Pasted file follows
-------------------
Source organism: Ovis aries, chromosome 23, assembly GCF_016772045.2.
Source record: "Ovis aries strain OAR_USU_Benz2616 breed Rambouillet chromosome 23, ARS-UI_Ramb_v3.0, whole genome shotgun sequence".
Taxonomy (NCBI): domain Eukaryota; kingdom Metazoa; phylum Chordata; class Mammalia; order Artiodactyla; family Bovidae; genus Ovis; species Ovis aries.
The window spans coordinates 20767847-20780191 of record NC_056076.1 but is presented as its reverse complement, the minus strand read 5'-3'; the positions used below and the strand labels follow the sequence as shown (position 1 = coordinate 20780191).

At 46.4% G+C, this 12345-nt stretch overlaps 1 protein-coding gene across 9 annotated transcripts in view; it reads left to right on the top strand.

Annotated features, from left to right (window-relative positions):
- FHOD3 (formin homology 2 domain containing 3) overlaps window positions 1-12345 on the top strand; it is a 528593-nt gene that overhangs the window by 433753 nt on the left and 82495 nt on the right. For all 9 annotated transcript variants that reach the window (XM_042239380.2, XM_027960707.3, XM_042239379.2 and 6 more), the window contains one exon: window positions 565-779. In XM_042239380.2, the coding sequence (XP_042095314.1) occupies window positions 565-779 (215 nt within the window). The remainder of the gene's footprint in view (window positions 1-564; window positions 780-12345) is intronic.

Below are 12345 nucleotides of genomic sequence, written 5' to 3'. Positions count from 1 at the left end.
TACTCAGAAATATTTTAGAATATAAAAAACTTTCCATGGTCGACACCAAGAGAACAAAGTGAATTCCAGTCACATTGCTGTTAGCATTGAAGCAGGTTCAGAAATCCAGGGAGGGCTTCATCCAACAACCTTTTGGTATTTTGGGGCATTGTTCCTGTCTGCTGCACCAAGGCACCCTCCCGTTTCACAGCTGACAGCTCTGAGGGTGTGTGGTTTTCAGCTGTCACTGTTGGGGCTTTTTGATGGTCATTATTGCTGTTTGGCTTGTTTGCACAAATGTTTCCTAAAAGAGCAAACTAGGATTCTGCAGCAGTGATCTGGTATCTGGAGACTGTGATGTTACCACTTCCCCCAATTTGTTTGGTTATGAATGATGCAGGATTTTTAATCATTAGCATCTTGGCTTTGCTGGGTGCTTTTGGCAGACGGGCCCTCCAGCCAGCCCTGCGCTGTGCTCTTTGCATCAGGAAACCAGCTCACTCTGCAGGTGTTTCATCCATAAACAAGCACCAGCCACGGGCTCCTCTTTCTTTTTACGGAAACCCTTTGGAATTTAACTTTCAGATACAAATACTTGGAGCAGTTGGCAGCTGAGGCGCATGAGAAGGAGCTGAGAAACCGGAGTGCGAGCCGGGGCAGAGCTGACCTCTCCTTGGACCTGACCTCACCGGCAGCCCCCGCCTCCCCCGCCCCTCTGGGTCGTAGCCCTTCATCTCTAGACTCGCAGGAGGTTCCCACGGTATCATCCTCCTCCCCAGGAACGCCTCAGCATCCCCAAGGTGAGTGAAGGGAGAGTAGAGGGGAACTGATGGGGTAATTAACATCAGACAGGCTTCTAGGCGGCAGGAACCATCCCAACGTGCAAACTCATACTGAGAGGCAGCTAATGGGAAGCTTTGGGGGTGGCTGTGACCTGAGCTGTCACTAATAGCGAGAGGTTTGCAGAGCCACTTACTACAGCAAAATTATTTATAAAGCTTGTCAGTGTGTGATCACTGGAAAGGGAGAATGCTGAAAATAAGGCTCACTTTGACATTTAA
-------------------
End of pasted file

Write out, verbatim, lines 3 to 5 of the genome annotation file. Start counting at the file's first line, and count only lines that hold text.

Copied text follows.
Taxonomy (NCBI): domain Eukaryota; kingdom Metazoa; phylum Chordata; class Mammalia; order Artiodactyla; family Bovidae; genus Ovis; species Ovis aries.
The window spans coordinates 20767847-20780191 of record NC_056076.1 but is presented as its reverse complement, the minus strand read 5'-3'; the positions used below and the strand labels follow the sequence as shown (position 1 = coordinate 20780191).

At 46.4% G+C, this 12345-nt stretch overlaps 1 protein-coding gene across 9 annotated transcripts in view; it reads left to right on the top strand.